As banks continue to try and tackle the ID Theft and Phishing threats to operations, the technology is only a part of the puzzle.
The strategy for monitoring, detection and enforcement must be mult-faceted and involve a combination of technologies. More importantly, you must do as Microsoft has done to find out who is behind these crimes. Let's assume you have very deep pockets.
Microsoft has filed 117 civil lawsuits against alleged phishers trying to scam Microsoft customers out of personal information such as credit card numbers.
The lawsuits, filed in Washington, identify large-scale scam operations and seek damages from so-called phishing operations. Phishers typically send out spam e-mail, made to look like official e-mail from a real e-commerce company, asking recipients to click on a link and update their personal information. The link takes consumers to a website that mimics the look of the real company, but collects personal information for ID thieves to use.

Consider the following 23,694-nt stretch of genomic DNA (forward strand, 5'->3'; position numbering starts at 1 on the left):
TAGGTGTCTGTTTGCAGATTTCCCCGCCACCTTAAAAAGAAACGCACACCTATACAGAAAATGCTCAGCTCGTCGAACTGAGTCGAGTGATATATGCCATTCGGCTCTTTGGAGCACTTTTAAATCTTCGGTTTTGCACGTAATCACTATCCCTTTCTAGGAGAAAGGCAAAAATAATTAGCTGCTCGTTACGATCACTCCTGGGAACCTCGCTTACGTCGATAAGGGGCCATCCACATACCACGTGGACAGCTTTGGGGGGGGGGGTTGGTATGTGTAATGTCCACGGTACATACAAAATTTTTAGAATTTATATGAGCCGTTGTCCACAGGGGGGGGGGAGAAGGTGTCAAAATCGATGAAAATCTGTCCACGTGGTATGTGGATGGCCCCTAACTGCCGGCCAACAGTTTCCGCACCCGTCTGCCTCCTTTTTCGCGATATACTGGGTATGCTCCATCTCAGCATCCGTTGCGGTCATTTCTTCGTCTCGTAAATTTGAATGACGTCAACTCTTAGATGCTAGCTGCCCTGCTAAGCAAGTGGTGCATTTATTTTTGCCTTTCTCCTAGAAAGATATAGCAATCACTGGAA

The new lawsuits - Microsoft has previously gone after two other phishing schemes - target unnamed defendants who sent spam e-mail and put up websites targeting Microsoft services such as MSN and Hotmail.
Through them, Microsoft will issue subpoenas and attempt to uncover the names of the people behind them, as well as identify support operations such as Web hosting services and mass e-mail services, said Microsoft lawyer Aaron Kornblum.
Is today April Fools Day? Forget about Phishing. It's time to worry about Pharming.